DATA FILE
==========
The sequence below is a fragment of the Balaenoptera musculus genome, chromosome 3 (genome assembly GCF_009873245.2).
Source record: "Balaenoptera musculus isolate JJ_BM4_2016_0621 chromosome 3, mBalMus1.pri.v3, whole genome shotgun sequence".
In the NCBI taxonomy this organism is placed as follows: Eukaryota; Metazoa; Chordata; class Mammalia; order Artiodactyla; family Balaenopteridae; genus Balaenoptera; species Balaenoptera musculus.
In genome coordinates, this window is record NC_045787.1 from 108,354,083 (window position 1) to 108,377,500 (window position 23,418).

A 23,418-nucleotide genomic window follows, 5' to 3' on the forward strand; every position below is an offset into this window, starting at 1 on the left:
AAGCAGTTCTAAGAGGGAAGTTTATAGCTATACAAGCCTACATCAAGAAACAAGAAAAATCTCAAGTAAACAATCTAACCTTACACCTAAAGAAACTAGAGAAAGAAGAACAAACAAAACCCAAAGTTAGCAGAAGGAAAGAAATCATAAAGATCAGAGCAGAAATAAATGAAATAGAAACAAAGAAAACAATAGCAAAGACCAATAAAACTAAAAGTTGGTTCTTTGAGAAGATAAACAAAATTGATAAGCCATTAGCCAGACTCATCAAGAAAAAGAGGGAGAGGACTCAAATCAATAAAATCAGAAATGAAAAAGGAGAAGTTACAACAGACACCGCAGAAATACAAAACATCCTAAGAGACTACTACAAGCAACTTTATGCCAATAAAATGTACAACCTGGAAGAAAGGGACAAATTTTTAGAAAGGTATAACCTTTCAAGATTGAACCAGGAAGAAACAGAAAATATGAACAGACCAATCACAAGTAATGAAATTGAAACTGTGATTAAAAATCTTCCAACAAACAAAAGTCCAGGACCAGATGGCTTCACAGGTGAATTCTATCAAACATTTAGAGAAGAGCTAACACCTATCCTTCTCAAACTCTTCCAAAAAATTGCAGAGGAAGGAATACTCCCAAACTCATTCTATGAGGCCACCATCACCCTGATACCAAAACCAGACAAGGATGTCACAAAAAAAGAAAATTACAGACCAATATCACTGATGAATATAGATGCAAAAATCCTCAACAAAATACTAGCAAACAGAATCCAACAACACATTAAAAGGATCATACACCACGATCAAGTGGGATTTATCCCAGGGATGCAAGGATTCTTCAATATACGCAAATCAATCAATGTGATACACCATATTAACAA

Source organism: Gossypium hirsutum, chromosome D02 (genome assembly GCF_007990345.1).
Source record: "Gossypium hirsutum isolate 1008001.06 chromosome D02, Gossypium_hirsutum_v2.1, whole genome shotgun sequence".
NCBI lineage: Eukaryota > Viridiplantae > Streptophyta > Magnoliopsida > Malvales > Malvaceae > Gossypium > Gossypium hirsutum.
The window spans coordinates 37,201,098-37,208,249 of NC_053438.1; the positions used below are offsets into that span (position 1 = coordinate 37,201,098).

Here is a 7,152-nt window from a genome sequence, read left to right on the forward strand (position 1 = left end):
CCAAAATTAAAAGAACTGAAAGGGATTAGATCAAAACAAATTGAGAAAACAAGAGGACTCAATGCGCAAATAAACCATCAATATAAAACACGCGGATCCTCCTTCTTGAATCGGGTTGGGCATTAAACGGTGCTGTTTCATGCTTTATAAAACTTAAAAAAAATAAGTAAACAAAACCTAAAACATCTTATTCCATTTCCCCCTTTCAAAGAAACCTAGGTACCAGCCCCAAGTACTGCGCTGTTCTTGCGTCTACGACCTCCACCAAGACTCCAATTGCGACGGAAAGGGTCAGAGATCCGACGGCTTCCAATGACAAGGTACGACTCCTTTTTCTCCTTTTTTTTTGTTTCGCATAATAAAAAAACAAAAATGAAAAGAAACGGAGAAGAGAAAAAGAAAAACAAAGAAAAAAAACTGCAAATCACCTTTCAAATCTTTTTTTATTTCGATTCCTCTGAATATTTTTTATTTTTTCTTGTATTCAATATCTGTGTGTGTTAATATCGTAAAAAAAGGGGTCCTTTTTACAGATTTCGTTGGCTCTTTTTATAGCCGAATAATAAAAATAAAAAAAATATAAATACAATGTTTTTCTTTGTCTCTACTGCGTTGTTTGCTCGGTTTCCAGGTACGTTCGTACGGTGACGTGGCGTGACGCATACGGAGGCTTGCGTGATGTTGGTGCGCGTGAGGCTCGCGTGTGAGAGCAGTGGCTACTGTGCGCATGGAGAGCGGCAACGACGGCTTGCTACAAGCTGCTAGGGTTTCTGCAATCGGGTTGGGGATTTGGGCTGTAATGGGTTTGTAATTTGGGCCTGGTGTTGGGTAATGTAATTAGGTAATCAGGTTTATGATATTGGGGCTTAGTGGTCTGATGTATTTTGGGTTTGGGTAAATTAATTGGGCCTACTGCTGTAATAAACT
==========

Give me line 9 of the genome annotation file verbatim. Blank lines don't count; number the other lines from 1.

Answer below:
NCBI lineage: Eukaryota > Viridiplantae > Streptophyta > Magnoliopsida > Malvales > Malvaceae > Gossypium > Gossypium hirsutum.